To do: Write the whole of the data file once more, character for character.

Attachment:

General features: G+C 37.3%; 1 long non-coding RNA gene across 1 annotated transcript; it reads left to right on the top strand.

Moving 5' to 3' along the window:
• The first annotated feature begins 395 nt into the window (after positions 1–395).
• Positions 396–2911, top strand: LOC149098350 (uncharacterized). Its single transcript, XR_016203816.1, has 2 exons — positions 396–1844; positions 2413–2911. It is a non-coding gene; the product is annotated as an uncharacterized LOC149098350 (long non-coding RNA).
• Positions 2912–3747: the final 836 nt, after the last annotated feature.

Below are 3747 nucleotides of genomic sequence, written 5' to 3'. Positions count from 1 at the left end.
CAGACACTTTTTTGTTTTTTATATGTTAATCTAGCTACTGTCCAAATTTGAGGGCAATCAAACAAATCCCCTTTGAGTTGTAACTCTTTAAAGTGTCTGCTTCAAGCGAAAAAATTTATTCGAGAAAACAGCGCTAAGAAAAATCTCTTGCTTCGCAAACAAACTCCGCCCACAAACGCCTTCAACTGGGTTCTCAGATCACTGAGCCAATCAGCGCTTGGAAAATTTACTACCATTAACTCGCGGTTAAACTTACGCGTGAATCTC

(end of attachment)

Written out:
General features: G+C 37.3%; 1 long non-coding RNA gene across 1 annotated transcript; it reads left to right on the top strand.

Moving 5' to 3' along the window:
• The first annotated feature begins 395 nt into the window (after positions 1–395).
• Positions 396–2911, top strand: LOC149098350 (uncharacterized). Its single transcript, XR_016203816.1, has 2 exons — positions 396–1844; positions 2413–2911. It is a non-coding gene; the product is annotated as an uncharacterized LOC149098350 (long non-coding RNA).
• Positions 2912–3747: the final 836 nt, after the last annotated feature.

Below are 3747 nucleotides of genomic sequence, written 5' to 3'. Positions count from 1 at the left end.
CAGACACTTTTTTGTTTTTTATATGTTAATCTAGCTACTGTCCAAATTTGAGGGCAATCAAACAAATCCCCTTTGAGTTGTAACTCTTTAAAGTGTCTGCTTCAAGCGAAAAAATTTATTCGAGAAAACAGCGCTAAGAAAAATCTCTTGCTTCGCAAACAAACTCCGCCCACAAACGCCTTCAACTGGGTTCTCAGATCACTGAGCCAATCAGCGCTTGGAAAATTTACTACCATTAACTCGCGGTTAAACTTACGCGTGAATCTC